The Story: New York recently passed a law that significantly expands abortion rights—and points toward the next fight in the war against abortion.

The Background: On Tuesday, as many pro-lifers were protesting the 46th anniversary of the Roe vs. Wade decision, the New York legislature was busy passing the Reproductive Health Act.

The act makes three significant changes to the state’s abortion laws: removes abortion from the criminal code and makes it solely a matter of health-care law; allows licensed nurse practitioners, physician assistants, and midwives to perform abortions; and allows health-care providers to use their “reasonable and good faith professional judgment” in deciding whether to conduct late-term abortions.

Now, almost any licensed health-care practitioner can conduct abortions within 24 weeks from the commencement of pregnancy, or later if there is an “absence of fetal viability,” or if the practitioner considers the abortion “necessary to protect the patient’s life or health.”

What It Means: While several media outlets have described the Reproductive Health Act as “historic,” the change isn’t as radical as it might appear—at least from a national context.

The law removes third-trimester abortions from the criminal code, but several other states had already done the same. The law also allows abortions to be conducted by medical personnel who aren’t physicians, but a dozen states do that too.

Even allowing late-term abortions when “necessary to protect the patient’s life or health” is merely a restatement of the Doe v. Bolton, an abortion case that was decided on the same day in 1973 as Roe v. Wade. The Court’s opinion in Doe stated that a woman may obtain an abortion after viability, if necessary to protect her health. The Court defined “health” as follows:

Whether, in the words of the Georgia statute, “an abortion is necessary” is a professional judgment that the Georgia physician will be called upon to make routinely. We agree with the District Court, 319 F. Supp., at 1058, that the medical judgment may be exercised in the light of all factors—physical, emotional, psychological, familial, and the woman’s age—relevant to the well-being of the patient. All these factors may relate to health.

As Ramesh Ponnuru has explained,

The “attending physician”—in real life, very often an abortionist with a financial stake in the decision—can always say that in his medical judgment, the abortion was necessary to preserve the woman’s emotional “health,” especially considered in light of her “familial” situation. Any prosecution would have to be abandoned as unconstitutional. In other words: The Supreme Court has effectively forbidden any state from prohibiting abortion even in the final stages of abortion.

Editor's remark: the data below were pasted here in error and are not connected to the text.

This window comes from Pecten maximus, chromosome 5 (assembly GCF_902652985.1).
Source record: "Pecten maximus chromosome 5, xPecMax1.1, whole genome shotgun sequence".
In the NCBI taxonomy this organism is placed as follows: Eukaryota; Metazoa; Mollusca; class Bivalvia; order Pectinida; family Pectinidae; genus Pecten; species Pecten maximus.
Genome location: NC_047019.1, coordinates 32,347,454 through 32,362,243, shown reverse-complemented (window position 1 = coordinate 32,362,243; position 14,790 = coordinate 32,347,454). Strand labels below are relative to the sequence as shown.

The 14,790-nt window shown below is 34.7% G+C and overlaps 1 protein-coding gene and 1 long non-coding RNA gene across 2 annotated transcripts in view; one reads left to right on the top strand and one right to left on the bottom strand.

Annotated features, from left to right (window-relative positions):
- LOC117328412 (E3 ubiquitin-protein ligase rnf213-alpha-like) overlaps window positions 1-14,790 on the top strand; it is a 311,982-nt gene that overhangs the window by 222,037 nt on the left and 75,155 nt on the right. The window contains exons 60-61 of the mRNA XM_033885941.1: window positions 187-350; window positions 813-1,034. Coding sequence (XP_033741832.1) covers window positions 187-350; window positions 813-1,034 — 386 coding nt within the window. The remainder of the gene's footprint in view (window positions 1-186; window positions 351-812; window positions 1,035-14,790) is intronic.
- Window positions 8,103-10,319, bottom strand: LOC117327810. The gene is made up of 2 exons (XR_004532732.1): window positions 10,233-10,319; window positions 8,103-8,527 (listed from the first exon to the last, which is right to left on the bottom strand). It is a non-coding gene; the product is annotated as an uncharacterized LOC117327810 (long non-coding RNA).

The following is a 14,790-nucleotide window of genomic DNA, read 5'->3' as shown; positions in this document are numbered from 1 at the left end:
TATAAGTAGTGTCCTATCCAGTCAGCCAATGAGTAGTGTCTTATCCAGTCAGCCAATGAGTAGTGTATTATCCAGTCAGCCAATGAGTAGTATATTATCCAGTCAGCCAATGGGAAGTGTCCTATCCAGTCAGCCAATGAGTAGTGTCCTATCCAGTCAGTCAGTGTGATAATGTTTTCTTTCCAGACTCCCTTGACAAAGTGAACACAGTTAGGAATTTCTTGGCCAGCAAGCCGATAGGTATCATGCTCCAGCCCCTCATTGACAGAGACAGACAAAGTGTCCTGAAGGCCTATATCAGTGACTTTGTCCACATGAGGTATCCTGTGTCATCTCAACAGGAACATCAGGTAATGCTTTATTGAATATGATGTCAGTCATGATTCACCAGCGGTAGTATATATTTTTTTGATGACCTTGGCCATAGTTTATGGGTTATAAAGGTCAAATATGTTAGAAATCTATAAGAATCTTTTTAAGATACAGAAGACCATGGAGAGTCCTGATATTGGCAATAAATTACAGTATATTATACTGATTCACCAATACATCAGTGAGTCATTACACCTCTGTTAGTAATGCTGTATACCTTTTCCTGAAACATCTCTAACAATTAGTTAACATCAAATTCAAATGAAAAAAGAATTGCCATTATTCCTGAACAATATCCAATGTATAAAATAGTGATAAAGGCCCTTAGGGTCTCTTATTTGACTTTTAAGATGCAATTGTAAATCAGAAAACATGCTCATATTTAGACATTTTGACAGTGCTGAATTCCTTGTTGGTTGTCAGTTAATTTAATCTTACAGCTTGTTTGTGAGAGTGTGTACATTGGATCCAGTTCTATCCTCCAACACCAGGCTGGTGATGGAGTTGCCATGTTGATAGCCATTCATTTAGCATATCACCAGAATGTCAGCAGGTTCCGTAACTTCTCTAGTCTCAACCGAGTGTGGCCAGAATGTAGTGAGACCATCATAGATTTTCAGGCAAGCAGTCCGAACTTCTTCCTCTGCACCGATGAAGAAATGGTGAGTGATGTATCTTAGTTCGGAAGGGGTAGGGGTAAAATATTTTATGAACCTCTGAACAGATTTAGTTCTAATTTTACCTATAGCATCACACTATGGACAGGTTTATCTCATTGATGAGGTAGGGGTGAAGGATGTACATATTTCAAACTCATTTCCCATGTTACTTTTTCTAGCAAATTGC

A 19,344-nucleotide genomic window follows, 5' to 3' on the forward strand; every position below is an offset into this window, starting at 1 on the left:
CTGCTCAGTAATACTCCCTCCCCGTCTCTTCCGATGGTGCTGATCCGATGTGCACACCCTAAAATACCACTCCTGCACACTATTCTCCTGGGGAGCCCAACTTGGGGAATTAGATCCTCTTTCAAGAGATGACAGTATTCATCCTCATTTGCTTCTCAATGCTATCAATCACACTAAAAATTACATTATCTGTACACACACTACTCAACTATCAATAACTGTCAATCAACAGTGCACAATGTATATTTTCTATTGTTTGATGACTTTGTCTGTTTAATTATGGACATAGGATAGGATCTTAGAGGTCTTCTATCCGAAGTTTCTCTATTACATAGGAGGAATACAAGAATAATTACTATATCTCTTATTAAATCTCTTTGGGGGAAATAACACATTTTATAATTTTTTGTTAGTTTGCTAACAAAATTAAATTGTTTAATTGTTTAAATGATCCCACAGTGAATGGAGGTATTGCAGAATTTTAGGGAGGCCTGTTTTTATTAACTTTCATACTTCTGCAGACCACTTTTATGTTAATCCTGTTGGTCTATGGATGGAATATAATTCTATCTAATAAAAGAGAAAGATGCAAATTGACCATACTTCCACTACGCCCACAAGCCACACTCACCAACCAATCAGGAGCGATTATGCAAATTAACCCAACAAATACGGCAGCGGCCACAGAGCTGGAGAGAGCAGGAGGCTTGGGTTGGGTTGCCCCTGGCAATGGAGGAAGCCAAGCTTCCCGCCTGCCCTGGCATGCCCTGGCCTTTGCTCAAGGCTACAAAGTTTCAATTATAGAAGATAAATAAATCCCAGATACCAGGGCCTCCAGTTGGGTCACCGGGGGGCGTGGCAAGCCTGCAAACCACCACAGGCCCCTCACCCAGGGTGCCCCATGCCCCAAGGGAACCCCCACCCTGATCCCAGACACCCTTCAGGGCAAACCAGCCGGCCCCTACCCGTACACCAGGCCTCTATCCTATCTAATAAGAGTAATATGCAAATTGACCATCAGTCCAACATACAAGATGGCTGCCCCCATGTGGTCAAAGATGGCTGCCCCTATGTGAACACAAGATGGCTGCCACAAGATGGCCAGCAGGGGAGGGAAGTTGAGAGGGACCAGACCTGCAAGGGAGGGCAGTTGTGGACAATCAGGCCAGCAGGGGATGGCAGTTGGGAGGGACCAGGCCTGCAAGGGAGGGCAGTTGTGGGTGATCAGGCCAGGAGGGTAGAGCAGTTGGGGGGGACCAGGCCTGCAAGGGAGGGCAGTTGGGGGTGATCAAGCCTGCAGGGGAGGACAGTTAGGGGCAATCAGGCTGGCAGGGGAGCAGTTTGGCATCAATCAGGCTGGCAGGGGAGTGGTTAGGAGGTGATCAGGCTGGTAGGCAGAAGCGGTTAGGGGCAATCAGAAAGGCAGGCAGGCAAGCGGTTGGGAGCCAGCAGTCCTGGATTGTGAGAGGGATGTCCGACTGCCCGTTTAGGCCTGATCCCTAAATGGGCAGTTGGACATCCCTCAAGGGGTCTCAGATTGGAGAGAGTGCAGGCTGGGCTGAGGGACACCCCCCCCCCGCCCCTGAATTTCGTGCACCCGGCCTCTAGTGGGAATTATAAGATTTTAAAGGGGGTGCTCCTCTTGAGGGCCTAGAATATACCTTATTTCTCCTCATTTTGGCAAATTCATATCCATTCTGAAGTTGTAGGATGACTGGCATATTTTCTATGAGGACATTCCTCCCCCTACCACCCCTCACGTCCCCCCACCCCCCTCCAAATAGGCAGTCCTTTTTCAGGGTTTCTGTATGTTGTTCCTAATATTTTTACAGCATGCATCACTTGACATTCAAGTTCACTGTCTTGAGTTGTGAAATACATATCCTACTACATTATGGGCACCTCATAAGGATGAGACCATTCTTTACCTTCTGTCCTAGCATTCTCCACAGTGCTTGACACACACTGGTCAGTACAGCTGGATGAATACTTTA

In the Roe decision Justice Harry Blackmun said that the two opinions—Roe and Doe—“of course, are to be read together.”

What then is noteworthy about New York’s new law? It shows that pro-abortion forces are, like many pro-life activists, preparing for the “day after Roe.” The main fight against abortion may soon shift from the Supreme Court to the state legislatures.

Currently, four states—Mississippi, Louisiana, North Dakota, and South Dakota—have “trigger laws” that will immediately ban abortion if Roe is overturned. New York’s Reproductive Health Act is intended to have a similar, though opposite, effect: The Act ensures that if the Supreme Court throws the abortion issue back to the individual states, the essence of Roe and Doe will already be embedded in state law.

Gov. Andrew Cuomo and many other Democrats in New York believe the next step is to codify abortion rights as an amendment to the New York Constitution. If they are able to do so they’ll be following the lead of eight other states that protect abortion in their constitutions: Alaska, California, Florida, Massachusetts, Minnesota, Montana, New Jersey, and New Mexico. (Eight more states—Connecticut, Delaware, Hawaii, Maine, Maryland, Nevada, Oregon, and Washington—protect abortion by state statutes.)

None of this is news to pro-life activists. But there are many pro-life Christians—maybe even the majority—who think that overturning Roe will put us in the final stage of the culture war over abortion. They aren’t aware that the real battle hasn’t even begun.

As we move ever closer to the day when Roe and Doe, the evil twins of abortion law, are overturned, we need to be ready to focus even more on the state level. Committed pro-lifers need to not only continue to change hearts and minds but to also prepare and motivate the already convinced for the long fight that lies before us.